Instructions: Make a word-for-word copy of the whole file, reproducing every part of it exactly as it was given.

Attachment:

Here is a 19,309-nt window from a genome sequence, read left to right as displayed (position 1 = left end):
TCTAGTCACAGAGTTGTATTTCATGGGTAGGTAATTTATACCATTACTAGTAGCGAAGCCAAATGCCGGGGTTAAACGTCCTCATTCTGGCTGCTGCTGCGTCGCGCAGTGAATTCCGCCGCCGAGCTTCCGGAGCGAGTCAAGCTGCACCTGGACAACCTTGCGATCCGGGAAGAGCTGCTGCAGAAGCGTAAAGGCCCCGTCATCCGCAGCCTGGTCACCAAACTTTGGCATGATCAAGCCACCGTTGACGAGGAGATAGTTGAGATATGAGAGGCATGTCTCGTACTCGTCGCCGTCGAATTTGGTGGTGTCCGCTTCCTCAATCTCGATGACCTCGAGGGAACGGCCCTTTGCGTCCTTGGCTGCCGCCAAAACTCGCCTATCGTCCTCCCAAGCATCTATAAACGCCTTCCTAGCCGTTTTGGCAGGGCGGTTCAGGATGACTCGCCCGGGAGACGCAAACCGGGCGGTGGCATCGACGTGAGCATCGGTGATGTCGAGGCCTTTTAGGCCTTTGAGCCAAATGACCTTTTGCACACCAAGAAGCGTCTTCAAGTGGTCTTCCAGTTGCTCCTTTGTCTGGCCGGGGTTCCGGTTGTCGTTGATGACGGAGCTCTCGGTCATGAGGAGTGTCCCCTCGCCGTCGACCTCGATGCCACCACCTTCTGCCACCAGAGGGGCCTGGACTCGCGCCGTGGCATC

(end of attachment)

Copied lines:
Here is a 19,309-nt window from a genome sequence, read left to right as displayed (position 1 = left end):
TCTAGTCACAGAGTTGTATTTCATGGGTAGGTAATTTATACCATTACTAGTAGCGAAGCCAAATGCCGGGGTTAAACGTCCTCATTCTGGCTGCTGCTGCGTCGCGCAGTGAATTCCGCCGCCGAGCTTCCGGAGCGAGTCAAGCTGCACCTGGACAACCTTGCGATCCGGGAAGAGCTGCTGCAGAAGCGTAAAGGCCCCGTCATCCGCAGCCTGGTCACCAAACTTTGGCATGATCAAGCCACCGTTGACGAGGAGATAGTTGAGATATGAGAGGCATGTCTCGTACTCGTCGCCGTCGAATTTGGTGGTGTCCGCTTCCTCAATCTCGATGACCTCGAGGGAACGGCCCTTTGCGTCCTTGGCTGCCGCCAAAACTCGCCTATCGTCCTCCCAAGCATCTATAAACGCCTTCCTAGCCGTTTTGGCAGGGCGGTTCAGGATGACTCGCCCGGGAGACGCAAACCGGGCGGTGGCATCGACGTGAGCATCGGTGATGTCGAGGCCTTTTAGGCCTTTGAGCCAAATGACCTTTTGCACACCAAGAAGCGTCTTCAAGTGGTCTTCCAGTTGCTCCTTTGTCTGGCCGGGGTTCCGGTTGTCGTTGATGACGGAGCTCTCGGTCATGAGGAGTGTCCCCTCGCCGTCGACCTCGATGCCACCACCTTCTGCCACCAGAGGGGCCTGGACTCGCGCCGTGGCATC